Skip to main content

WMU Bronco's look good at TE

The tight end position is a hybrid. It is a cross between an offensive lineman and a wide receiver. A player that is seen to be a little too small to be a lineman and maybe does not have as good of hands as the receivers was usually made a tight end. Primarily used as a blocker that lines up in a three-point stance at either end (sometimes on both sides) of the offensive line of scrimmage.

You need to look no further than the coach of the tight ends unit to realize those that hold this position can be so much more and are. Tight ends coach Jake Moreland is the all-time leader in receptions by a tight end (143) and receiving yards by a tight end (1,414) in the history of Western Michigan football. Tell him that blocking is the only thing a tight end should do and he will respectfully disagree.

Moreland will never tell you that blocking is not an extremely important part of the tight end's job and that is evident during practice and especially during the unit's individual drills. The tight ends work on foot work during performing effective blocking. They work to position their opponent at an angle and in a direction that provides their offense the best chance to succeed. Many times when a running back is able to get to the outside or "turn the corner" it is because a tight did his job in sealing off the defensive end.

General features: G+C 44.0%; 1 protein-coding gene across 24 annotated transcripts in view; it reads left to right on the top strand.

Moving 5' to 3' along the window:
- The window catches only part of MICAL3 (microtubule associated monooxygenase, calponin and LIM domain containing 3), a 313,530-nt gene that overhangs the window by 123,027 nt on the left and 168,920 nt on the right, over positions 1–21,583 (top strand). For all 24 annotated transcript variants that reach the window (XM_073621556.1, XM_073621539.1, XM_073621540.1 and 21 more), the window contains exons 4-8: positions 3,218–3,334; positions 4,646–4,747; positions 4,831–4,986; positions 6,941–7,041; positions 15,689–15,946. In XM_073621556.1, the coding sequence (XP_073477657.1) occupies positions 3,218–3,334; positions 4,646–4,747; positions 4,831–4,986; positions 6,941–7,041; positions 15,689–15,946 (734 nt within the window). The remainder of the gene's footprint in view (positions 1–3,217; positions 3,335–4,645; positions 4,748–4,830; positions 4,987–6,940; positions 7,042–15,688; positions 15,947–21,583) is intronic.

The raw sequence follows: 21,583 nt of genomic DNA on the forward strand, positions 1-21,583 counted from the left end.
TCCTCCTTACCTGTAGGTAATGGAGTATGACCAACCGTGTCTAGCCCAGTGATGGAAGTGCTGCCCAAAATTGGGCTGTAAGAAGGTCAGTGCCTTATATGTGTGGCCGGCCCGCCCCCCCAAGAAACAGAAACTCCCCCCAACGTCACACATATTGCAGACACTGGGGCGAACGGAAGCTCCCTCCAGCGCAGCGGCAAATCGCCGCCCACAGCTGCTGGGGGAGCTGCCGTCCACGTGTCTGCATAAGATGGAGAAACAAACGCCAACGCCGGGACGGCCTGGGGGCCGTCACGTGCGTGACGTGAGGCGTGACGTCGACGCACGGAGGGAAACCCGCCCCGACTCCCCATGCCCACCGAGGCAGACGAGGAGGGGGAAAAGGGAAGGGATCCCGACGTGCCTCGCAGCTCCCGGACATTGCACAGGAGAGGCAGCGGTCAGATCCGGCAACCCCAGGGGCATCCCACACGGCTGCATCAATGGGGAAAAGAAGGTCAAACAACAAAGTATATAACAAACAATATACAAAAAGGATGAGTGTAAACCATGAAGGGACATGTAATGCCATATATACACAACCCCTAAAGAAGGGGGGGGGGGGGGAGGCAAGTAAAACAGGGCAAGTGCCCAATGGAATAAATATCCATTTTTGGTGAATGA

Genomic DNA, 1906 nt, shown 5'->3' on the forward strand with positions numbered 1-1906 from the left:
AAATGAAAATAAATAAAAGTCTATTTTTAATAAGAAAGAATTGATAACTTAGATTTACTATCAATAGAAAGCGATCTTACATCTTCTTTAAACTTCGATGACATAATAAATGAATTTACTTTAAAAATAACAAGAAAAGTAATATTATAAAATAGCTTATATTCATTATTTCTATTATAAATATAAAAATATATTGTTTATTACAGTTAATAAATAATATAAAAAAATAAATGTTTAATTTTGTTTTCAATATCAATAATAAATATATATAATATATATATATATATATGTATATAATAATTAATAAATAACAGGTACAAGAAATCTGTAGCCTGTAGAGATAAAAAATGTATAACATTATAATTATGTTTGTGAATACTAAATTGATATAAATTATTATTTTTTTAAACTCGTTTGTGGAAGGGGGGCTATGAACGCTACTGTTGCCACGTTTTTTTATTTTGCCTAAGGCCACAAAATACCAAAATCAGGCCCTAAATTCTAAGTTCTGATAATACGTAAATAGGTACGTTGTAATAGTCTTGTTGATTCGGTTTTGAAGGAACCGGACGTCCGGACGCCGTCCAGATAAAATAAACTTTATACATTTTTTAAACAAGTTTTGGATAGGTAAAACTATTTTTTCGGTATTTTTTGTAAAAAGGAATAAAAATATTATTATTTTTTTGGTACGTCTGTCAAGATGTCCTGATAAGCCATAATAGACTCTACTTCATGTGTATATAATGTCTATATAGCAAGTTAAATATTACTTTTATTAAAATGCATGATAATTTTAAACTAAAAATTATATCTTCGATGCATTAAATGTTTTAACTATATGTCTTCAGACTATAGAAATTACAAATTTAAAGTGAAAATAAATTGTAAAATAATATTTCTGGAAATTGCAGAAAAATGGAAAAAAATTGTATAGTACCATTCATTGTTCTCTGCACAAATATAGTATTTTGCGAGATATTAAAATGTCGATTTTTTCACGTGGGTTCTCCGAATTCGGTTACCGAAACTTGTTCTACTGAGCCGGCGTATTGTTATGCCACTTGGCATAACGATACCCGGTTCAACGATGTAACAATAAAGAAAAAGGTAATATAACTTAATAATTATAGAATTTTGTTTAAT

Now their is also the pass protection. Everyone's job on the line is to protect the quarterback and allow him to make the throw. It is the job of the linemen, the running backs and the tight ends that are not running patterns. But a tight end can effectively do both. Many times the tight end will hold his block for a moment and then release into the flat between the defensive line and the linebackers, becoming another threat for an opponent to pay attention to during a play.

Scroll to Continue

Read More

Brandon Ledbetter is the leading returning tight end. The true sophomore played in all 11 games during his rookie campaign and hauled in a pair of touchdown grabs while averaging 6.9 yards per reception.

Former Western Michigan Bronco and current Denver Bronco Tony Scheffler was in the mold of his positional coach and is an example of what the tight ends corps looks to emulate. Ledbetter is joined by Keith Schultz, who snagged a five-yard touchdown reception in Thursday's scrimmage, Matt Stevens and newly converted Fernand Kashama.

Along with the newcomers, WMU looks to continue the tight end tradition on Stadium Drive in 2006 and beyond.

Courtesy of the WMU SID